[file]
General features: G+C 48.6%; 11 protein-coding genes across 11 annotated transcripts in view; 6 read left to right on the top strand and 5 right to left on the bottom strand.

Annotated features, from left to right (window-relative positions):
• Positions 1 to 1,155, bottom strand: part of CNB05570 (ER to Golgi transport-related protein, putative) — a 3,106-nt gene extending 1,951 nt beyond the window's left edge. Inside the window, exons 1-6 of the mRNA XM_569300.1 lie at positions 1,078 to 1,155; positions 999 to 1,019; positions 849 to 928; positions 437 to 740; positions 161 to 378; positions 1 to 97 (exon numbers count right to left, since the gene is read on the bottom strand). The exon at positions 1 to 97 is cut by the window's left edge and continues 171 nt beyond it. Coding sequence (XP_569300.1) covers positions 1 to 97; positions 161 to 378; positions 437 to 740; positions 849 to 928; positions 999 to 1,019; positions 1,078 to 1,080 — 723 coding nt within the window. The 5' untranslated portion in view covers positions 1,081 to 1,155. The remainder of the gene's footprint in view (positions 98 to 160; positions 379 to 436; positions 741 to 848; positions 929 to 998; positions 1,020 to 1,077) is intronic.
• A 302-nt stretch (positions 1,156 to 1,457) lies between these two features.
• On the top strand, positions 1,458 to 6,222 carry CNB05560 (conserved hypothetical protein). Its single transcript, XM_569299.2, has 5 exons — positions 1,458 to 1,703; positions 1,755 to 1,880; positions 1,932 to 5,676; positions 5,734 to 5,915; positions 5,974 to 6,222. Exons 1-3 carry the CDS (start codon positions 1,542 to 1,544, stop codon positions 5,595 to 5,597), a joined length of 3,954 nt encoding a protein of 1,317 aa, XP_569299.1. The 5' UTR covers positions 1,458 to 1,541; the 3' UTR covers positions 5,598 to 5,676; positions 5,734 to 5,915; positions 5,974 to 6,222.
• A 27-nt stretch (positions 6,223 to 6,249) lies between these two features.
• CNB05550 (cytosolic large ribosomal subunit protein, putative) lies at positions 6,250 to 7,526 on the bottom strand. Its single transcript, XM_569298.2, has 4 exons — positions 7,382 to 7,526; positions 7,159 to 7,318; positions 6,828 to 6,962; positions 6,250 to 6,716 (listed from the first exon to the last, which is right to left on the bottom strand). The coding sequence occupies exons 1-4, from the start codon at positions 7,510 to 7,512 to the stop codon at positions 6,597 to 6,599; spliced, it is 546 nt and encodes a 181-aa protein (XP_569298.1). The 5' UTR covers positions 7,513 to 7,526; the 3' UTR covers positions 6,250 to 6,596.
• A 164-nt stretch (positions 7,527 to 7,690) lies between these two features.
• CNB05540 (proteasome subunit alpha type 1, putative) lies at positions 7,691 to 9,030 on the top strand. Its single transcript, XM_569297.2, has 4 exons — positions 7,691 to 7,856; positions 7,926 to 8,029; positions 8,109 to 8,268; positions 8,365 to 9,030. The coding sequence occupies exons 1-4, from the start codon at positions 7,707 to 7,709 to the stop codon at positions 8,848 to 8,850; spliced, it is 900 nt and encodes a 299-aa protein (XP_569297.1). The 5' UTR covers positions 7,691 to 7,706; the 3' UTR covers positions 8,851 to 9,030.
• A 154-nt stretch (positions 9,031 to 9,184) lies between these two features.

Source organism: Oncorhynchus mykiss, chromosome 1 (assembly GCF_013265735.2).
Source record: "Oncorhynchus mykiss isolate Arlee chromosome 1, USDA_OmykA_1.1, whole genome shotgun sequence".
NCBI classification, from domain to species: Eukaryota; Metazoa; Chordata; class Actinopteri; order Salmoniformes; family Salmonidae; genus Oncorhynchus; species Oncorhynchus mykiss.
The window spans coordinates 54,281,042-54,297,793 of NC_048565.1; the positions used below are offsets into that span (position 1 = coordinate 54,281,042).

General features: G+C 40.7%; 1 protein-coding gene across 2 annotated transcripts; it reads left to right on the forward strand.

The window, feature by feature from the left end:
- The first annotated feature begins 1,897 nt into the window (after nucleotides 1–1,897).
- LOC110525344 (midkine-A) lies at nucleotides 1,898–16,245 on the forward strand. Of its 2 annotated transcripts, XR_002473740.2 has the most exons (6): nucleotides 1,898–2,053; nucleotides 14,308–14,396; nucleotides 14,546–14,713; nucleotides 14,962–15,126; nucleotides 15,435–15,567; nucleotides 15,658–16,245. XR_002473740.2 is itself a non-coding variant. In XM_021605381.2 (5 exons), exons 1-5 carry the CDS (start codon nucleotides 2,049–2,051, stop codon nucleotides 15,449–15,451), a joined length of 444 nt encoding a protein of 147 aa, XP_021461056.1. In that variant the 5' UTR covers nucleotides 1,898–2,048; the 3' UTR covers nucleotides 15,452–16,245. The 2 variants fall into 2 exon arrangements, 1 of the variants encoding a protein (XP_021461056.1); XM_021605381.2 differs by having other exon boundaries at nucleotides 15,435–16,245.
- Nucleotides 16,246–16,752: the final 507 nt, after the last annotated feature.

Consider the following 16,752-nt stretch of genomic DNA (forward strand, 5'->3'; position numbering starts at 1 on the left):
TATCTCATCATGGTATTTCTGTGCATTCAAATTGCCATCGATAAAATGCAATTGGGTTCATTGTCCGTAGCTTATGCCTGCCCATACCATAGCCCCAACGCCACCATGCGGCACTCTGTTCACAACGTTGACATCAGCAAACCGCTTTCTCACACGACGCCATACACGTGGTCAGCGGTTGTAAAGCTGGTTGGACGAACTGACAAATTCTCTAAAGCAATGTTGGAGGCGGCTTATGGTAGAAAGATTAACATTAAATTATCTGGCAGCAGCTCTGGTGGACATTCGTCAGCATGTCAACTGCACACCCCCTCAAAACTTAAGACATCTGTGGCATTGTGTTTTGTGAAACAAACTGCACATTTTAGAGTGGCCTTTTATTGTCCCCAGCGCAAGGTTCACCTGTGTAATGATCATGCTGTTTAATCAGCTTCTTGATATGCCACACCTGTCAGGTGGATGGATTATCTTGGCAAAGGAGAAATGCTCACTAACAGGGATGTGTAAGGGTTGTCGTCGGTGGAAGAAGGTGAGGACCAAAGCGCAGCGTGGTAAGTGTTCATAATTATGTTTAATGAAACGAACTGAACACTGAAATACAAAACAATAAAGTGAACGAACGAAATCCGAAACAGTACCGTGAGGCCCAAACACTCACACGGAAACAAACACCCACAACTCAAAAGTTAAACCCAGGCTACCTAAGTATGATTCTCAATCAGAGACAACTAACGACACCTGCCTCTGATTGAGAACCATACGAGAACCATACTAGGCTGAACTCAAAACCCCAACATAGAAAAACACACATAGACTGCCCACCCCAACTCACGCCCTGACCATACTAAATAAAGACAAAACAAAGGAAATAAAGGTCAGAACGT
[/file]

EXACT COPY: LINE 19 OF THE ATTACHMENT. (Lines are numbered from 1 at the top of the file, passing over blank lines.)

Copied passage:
- Nucleotides 16,246–16,752: the final 507 nt, after the last annotated feature.